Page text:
Tudor and Stuart Love Songs

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John Potter Briscoe
Dutton, 1902 - 142 páginas
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Página 74 - to me only with thine eyes, And I will pledge with mine; Or leave a kiss but in the cup, And I'll not look for wine. The thirst that from the soul doth rise Doth ask a drink divine ; But might I of Jove's nedtar
Página 74 - sup, I would not change for thine. I sent thee late a rosy wreath, Not so much honouring thee As giving it a hope that there It could not withered be: But thou thereon didst only breathe And sent'st it back to me ; Since when it grows, and smells, I swear, Not of itself, but thee ! Ben Jonson.
Página 23 - fit for men ? These are but vain : that's only good Which God hath bless'd and sent for food. But could youth last, and love still breed; Had joys no date, nor age no need ; Then those delights my mind might move, To live with thee, and be thy love. Sir Walter Raleigh.
Página 113 - prison make, Nor iron bars a cage; Minds innocent and quiet take That for an hermitage. If I have freedom in my love, And in my soul am free,— Angels alone, that soar above, Enjoy such liberty. Richard Lovelace.
Página 56 - ARK ! hark! the lark at heaven's gate sings, And Phoebus 'gins arise, His steeds to water at those springs On chalic'd flowers that lies; And winking Mary-buds begin To ope their golden eyes: With everything that pretty is, My lady sweet arise: Arise, arise.
Página 50 - And I will make thee beds of roses, And a thousand fragrant posies : A cap of flowers, and a kirtle, Embroider'd all with leaves of myrtle. A gown made of the finest wool, Which from our pretty lambs we'll pull;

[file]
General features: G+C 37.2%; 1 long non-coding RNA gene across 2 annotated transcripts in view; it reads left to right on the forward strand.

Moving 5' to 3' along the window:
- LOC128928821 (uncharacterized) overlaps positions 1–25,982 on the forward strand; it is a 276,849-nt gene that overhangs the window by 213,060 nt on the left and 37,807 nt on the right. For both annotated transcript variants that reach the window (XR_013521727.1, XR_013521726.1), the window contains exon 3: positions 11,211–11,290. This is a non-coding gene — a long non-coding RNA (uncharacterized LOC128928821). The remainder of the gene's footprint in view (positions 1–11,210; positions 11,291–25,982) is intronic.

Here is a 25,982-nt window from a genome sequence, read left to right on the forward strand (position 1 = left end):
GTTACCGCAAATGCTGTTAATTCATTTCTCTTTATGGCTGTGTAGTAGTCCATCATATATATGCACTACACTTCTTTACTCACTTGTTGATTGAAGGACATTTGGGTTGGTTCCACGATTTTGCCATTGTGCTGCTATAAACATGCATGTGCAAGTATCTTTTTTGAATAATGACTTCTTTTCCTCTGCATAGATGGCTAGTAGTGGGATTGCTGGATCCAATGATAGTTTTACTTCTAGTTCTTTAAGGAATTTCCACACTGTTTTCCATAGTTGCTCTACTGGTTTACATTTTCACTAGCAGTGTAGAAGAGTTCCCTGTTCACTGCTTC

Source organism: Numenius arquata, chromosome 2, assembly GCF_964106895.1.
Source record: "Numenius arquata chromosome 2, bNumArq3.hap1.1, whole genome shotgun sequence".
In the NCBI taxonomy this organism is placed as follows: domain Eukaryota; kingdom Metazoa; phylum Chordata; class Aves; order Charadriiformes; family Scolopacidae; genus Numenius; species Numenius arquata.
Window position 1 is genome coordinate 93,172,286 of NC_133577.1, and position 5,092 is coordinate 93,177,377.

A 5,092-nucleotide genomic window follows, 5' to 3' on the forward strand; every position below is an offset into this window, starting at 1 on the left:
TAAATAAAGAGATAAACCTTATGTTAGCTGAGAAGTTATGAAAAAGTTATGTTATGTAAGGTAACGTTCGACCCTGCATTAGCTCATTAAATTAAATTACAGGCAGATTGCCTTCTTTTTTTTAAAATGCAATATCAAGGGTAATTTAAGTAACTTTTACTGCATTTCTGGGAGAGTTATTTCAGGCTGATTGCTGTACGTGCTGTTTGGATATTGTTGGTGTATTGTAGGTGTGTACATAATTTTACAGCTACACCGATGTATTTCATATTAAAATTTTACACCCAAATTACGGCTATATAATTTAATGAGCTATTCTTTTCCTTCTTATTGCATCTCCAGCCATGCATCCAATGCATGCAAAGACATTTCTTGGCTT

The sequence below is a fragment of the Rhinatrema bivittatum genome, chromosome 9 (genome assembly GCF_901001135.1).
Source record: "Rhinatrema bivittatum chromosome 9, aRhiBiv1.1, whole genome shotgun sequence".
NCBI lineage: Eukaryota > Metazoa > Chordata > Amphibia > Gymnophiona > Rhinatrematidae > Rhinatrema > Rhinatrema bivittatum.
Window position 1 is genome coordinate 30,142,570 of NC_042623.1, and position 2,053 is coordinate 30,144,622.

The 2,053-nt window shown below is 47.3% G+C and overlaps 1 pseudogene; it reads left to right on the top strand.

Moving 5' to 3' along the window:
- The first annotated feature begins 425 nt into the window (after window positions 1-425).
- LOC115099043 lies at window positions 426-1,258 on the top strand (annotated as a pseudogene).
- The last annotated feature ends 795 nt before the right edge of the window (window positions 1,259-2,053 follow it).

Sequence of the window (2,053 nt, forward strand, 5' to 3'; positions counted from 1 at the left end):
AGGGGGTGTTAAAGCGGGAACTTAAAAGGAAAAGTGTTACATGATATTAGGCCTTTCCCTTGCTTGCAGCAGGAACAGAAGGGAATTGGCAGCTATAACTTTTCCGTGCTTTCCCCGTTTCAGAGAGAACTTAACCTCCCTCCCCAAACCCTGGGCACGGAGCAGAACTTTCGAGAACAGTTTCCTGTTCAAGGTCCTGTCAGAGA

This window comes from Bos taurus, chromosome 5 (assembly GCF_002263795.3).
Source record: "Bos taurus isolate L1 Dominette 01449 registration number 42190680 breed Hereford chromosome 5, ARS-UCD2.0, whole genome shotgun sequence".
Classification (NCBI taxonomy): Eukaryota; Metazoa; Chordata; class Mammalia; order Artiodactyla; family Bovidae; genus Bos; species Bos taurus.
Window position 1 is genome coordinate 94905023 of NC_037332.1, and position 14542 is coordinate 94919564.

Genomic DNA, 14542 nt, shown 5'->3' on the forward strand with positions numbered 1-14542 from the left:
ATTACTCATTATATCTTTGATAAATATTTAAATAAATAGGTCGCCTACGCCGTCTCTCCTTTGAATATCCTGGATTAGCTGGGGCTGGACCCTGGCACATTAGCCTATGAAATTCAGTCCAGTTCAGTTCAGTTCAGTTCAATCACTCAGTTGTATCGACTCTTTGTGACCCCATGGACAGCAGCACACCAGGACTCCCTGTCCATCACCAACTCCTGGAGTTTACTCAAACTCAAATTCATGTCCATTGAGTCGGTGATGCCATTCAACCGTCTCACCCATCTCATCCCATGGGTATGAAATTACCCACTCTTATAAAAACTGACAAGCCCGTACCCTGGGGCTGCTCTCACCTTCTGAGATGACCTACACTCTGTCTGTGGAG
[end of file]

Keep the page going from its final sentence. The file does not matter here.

Página 113 - fetter'd to her eye— The birds that wanton in the air, Know no such liberty. Stone walls do not a prison make, Nor iron bars a cage; Minds innocent and quiet take That for an hermitage. If I have freedom in my love, And in my soul am free,— Angels alone, that soar above, Enjoy such liberty. Richard Lovelace.
Página 55 - Of dumps so dull and heavy; The fraud of men was ever so, Since summer first was leafy. Then sigh not so, But let them go, And be you blithe and bonny, Converting all your sounds of woe Into, Hey nonny, nonny. William Shakespeare.
Página 113 - H HEN love, with unconfined wings, Hovers within my gates, And my divine Althea brings To whisper at the grates ; When I lie tangled in her hair, And fetter'd to her eye— The birds that wanton in the air, Know no such liberty. Stone walls do not a prison make, Nor iron bars a cage; Minds innocent and quiet take That for
Página 22 - Philomel becometh dumb, The rest complains of cares to come. The flowers do fade, and wanton fields To wayward winter reckoning yields ; A honey tongue, a heart of gall, Is fancy's spring: but sorrow's fall. Thy gowns, thy shoes, thy bed of roses, Thy cup, thy kirtle, and thy posies, Soon break, soon wither, soon forgotten ;— In folly ripe, in reason rotten.

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